ESPI Conference, European Identity through Space - 12 November 2009, Vienna

12 November 2009

Jean-Jacques Dordain's keynote speech transcript.

Thank you for inviting me to this Conference organised by ESPI here in Vienna. ESA and Austria are founding members of ESPI, and I think it was a very good decision to create ESPI, whose importance is growing. The theme of this conference is unusual in space fora, but that also means it is an interesting theme. In fact, the question of identity is a difficult, and even sensitive, subject. In some countries in Europe there is currently a debate on national identity running. As Director General of ESA, you could say that I need to have 18 nationalities – and the number is growing … I’m not an expert on the subject of identity, so I won’t try to give you an answer, but I’ll tell you about how I think space can bring something to our identity.

First of all, I would like to underline two important events in space, which dramatically changed the world and people’s perceptions of identities. The first one took place in 1957. The launch of the first satellite, Sputnik, opened the door to the Space Age. As can still be seen in newspapers from that time, Sputnik was perceived as a demonstration of superiority of Eastern technology. In fact, many countries identified themselves with the Sputnik achievement: the USSR, but also countries of Eastern Europe, creating a common identity among them. Today, 50 years later, that type of identity is out of date.

Another important event took place in 1957: the signing of the Treaty of Rome. This was the basis for the development of what was to become the European Union. In fact, “space” and “Europe” share a lot of common aspects. To start, both are difficult subjects. It is difficult to go to space, and it is difficult to build up Europe. And for both, we have no alternatives. Both are also children of the Second World War. Both have the common objective of peace. The Outer Space Treaty requires that space activities are for peaceful purposes. And the best thing the EU has done is to bring peace to Europe. The last common aspect is that both “space” and “Europe” are invisible. You can’t touch space, and you can’t see Europe, since they are both rather abstract fields for the public, and so it is difficult to make citizens realise their importance and to build up an identity on these two values.

However, both these historical events stimulated an identity: an Eastern identity and a European. It was in the wake of these two events that ESA was created – in fact, ESRO was created in 1964. So ESA is at the crossroads of space and of Europe. It has the difficulties of space and the difficulties of Europe, so it is twice as difficult! But it is also twice as successful.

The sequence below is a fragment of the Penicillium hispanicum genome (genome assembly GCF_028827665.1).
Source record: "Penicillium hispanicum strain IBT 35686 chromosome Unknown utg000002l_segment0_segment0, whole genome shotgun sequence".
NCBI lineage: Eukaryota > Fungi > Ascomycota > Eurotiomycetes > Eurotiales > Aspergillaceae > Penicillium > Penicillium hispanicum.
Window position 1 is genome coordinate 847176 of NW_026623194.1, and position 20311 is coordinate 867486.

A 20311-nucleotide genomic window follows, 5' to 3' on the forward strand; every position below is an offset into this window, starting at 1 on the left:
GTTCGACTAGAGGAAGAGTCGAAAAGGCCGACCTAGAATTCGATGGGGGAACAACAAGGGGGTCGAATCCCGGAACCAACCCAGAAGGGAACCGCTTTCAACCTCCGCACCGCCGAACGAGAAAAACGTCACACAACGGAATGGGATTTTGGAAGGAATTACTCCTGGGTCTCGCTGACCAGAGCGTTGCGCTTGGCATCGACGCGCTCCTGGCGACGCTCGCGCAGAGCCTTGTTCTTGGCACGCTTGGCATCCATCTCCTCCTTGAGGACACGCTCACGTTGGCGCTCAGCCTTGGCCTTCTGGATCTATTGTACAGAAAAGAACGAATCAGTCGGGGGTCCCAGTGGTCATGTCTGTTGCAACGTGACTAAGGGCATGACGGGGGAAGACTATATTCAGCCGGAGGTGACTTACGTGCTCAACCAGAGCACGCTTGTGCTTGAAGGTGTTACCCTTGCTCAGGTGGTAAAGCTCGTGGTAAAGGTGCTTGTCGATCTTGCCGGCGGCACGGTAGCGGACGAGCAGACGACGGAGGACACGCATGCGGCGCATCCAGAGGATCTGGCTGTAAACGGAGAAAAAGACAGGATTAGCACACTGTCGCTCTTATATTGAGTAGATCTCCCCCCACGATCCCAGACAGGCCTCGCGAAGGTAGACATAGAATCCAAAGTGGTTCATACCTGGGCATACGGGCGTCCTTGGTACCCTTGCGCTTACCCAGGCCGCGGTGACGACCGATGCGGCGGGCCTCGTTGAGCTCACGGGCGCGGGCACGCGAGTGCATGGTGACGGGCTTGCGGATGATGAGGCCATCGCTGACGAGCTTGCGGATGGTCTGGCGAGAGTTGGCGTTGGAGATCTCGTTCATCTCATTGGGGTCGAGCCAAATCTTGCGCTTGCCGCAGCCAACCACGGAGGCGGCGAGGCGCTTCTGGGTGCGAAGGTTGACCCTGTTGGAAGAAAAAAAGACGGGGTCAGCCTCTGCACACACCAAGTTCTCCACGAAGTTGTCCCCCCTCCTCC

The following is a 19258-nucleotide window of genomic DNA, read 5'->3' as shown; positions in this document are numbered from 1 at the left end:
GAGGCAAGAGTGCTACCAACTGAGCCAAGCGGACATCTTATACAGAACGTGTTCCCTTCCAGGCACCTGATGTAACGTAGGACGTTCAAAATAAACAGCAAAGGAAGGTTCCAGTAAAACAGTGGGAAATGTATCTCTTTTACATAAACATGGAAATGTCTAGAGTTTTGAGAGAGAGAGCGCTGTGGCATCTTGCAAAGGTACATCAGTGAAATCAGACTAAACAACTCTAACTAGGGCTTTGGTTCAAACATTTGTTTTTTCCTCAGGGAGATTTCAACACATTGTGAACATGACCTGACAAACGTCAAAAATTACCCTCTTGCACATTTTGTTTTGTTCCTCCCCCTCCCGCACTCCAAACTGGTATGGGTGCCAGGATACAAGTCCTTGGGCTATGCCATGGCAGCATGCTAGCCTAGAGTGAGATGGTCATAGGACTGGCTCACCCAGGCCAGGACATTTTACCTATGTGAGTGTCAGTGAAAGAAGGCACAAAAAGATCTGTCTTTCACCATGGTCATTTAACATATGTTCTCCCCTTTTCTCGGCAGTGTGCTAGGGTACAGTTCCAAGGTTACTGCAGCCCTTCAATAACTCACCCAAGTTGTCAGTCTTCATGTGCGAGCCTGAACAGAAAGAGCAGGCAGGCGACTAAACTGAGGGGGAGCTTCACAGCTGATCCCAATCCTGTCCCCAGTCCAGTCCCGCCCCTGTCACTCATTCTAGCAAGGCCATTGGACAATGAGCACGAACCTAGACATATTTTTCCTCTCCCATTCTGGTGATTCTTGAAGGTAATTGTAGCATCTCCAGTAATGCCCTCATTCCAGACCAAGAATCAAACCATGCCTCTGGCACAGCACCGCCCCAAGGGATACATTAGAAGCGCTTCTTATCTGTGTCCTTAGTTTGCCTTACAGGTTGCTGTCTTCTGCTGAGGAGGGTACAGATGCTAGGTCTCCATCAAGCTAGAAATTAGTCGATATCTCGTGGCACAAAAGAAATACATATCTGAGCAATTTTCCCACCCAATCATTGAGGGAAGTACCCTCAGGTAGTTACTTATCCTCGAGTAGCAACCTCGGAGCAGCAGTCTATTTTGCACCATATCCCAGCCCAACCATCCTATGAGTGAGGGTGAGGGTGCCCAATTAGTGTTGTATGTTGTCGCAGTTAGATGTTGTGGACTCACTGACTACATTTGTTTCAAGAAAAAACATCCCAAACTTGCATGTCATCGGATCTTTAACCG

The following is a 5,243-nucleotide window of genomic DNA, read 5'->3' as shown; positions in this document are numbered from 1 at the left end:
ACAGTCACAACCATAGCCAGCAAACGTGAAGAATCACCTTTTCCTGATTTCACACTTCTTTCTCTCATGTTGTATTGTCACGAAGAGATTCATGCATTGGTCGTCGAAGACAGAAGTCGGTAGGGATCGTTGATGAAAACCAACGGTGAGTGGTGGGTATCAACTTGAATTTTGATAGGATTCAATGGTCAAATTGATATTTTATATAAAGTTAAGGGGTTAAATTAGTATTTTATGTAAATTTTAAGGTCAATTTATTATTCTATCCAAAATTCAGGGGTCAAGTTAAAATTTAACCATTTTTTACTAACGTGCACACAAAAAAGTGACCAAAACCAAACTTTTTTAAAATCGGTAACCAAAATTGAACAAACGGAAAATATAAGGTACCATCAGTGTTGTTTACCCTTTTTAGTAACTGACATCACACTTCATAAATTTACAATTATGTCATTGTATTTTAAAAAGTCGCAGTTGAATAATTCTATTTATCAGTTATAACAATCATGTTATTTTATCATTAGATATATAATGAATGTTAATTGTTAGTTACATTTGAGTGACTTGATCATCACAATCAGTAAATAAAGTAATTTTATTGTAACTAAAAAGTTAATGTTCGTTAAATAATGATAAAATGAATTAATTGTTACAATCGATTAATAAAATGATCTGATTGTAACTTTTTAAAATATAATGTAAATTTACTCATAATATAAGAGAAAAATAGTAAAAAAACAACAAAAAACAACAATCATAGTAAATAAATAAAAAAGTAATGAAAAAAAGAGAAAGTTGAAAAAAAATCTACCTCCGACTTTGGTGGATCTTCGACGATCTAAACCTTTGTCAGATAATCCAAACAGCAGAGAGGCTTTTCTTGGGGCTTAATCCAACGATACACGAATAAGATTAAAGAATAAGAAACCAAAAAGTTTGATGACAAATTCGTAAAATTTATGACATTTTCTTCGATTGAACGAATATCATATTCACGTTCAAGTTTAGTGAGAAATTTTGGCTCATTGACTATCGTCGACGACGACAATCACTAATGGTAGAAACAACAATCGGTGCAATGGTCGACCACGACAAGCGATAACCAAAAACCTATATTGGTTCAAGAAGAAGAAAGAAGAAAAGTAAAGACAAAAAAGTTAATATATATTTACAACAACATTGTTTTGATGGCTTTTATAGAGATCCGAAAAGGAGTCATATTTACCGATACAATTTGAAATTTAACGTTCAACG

Before speaking about achievements of ESA and of Europe in space, I would like to come back to the second historic space event. In July 1969, the first landing of man on the Moon took place. The image given was that of superiority of Western technology. But I am not so sure it has created a Western identity. Because, in fact, it was the start of the end of competition in human space flight. Nothing was the same after that achievement. Thirty years later, nobody really cares anymore that it was the US flag that was placed on the Moon. But the Moon landing meant two real breakthroughs, which were not perceived as such at the time, hidden by the event itself.

Firstly, it was the start of international cooperation in space. There was one flag on the Moon in 1969. In 1975, two flags were represented when Apollo and Soyuz docked for the first time. This was a premonition of the fall of the Wall between East and West. Then, we had four flags in the space station Freedom project. In 1993, these became five with the International Space Station. And I am sure more flags will join, I hope it will be already on the ISS. Indeed I am the one who has been repeating that we should invite more partners to the ISS project.

The second breakthrough was the concept of Planet Earth. For the first time, man could see the Earth as a small golf ball floating in the Solar System. Bill Anders said that “we came all this way to explore the Moon but the most important thing we have discovered is planet Earth”. And indeed, our future can only be global. Earth is like a small spacecraft, a finite place, with finite resources. All this shows that what comes out of an event at the time of the event can be totally different from what is seen to have come out of it thirty years later. The notion of identity is not permanent, it is evolving.